When I was a boy and I would see scary things in the news, my mother would say to me, “Look for the helpers. You will always find people who are helping.”
If you’re even remotely active on social media, you’ll find postings of Mr. Rogers quotes on your newsfeed during times of turmoil. The resurgence of our very favorite neighbor, from the success of the documentary about his show to the big screen version starring our very favorite actor, Tom Hanks, says something about our need for some sort of comforting, calm, rational voice in our lives right now. During his tenure on public television, Mr. Rogers and his neighbors dealt with everything from segregation and divorce to the assassination of JFK. Over the 33 years in which his show aired, he helped countless children and their parents deal with very grown-up situations and emotions.
We’re not children anymore, but in our current climate, we long for simpler times, and the soothing, rational voice of Mr. Rogers. This past weekend brought two mass shootings in just over 12 hours which added kerosene on an already explosive national climate. The barrage of bad news coupled with the myriad of ways we ingest information can cause our feelings of helplessness, hopelessness, and stress to become hard to control. During these times, we need reminders that all is not lost, and more importantly, we all need to practice a little self-care so that we are not overwhelmed by our feelings.
It’s important to acknowledge your feelings after traumatic events, even if you feel as though you aren’t directly involved. Talking, or journaling about your feelings involving these events is a great start. Seek out people who are feeling the same way you are, talk openly about where you are mentally and emotionally and make sure you are supportive and feel supported in your conversations. This is not the time to engage in dialogue that will ignite negative emotions. Anger, frustration and flat out rage are valid feelings, but arguing with your co-worker about gun control, or picking a fight with your brother over politics is not going to get you to the other side of your feelings.
Take care of yourself. Exercise, eat well balanced, healthy meals, get plenty of rest, and make sure you get out in the sunshine. Like the popular meme points out, we are basically plants with complex emotions. Physically removing yourself from in front of the television, the computer, or your phone with do wonders in helping to lift your mood.
Limit your exposure to the news. Being barraged by the images, opinions, and hysteria will only add to your negative feelings Set times throughout the day to check social media, watch and/or listen to the news, etc., The 24-hour news cycle can do a number on anxiety symptoms, so make sure you are intentional in tuning it out. Binge on your favorite comedies, watch a movie that you love, find some vintage episodes of “Mr. Rogers Neighborhood.” and give yourself a good laugh, or even a good cry.
Be the helper. Find ways that you can help those affected by the tragedy. It’s always uplifting to see the pictures of lines of people standing in wait at blood donation centers in the towns that have been affected. Doing something, anything, even if it’s signing a petition or contacting a congressman to state your case will help you feel more in control. If you can’t help victims directly, do something good in general. Donate school supplies to children in need, or food to a shelter. Spend time volunteering at a local charity or give to a fund designated to help victims. Not only will giving help you feel a little more in control, but it can also fill you with a sense of gratitude.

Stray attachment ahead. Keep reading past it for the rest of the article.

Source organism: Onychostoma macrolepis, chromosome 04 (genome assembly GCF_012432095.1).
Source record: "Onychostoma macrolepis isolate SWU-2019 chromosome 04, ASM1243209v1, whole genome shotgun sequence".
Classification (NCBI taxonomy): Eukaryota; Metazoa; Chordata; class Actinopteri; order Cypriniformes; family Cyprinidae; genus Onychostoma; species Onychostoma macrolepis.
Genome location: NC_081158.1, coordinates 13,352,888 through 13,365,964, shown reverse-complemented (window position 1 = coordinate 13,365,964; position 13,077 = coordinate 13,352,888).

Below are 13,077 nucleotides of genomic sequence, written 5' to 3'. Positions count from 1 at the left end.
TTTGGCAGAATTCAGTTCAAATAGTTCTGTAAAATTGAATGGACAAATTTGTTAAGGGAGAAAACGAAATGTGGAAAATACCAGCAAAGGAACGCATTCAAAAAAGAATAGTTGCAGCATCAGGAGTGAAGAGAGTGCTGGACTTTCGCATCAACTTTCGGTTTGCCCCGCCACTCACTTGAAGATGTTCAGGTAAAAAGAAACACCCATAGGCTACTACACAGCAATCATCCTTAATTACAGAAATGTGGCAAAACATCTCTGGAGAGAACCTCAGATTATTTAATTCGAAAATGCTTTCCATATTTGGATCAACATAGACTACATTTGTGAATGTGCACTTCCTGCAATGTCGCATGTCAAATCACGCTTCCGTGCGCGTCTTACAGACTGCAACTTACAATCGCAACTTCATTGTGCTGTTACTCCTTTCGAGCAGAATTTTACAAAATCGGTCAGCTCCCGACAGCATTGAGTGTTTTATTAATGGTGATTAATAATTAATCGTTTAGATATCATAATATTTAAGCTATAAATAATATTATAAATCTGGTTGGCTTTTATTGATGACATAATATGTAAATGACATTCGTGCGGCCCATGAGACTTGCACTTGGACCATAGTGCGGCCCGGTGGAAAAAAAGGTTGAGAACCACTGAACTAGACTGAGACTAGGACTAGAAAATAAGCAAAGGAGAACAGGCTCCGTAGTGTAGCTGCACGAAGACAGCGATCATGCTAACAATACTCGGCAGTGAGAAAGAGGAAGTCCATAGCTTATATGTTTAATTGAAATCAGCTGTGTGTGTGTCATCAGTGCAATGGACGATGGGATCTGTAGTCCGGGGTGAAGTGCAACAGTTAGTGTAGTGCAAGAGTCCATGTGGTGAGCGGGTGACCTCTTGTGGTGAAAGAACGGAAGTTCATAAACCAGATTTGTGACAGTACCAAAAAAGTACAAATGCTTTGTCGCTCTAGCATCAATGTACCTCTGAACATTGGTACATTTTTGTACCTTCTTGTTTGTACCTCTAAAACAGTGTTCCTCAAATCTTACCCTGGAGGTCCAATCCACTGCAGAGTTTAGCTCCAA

If you’ve been involved in a mass shooting or have loved ones who have been victims, acknowledge whatever it is that you are feeling, and don’t believe your feelings or the intensity with which you experience them to be a ‘set back’. The journey of grief and trauma is not a straight line. Every incident that occurs can trigger any number of feelings as well as take you back to your own event. Utilize resources, seek out therapy if you aren’t already, find a support group, feel your feelings and allow yourself whatever time and space you need to process.
If you find that your typical coping mechanisms, tips, and advice are not helping you move past the trauma, you may want to consider scheduling an appointment with a therapist. As the American Psychological Association says: “A licensed mental health professional such as a psychologist can assist you in developing an appropriate strategy for moving forward. It is important to get professional help if you feel like you are unable to function or perform basic activities of daily living.”
The words of Mr. Rogers resonate today precisely because of his efforts to help our nation deal with similar tough situations and tragedies over 50 years ago. It’s far too easy to believe that we are living in the ‘worst time’ in history because of our direct exposure to horrific events. As we sit in and deal with our feelings in an authentic way, it’s also important to balance the bad with the good and to focus on the things that we can control in our world. Most importantly, we need to remember to practice compassion, not just for others, but for ourselves as well. It’s okay to admit that you are struggling, that it’s hard to deal with the news of the world. Reach out, talk about it. Odds are good that you will encounter someone who feels the same way that you do, and it can be empowering to know that you are not alone.
“Anything that’s human is mentionable, and anything that is mentionable can be more manageable. When we can talk about our feelings, they become less overwhelming, less upsetting, and less scary. The people we trust with that important talk can help us know that we are not alone.”
― Fred Rogers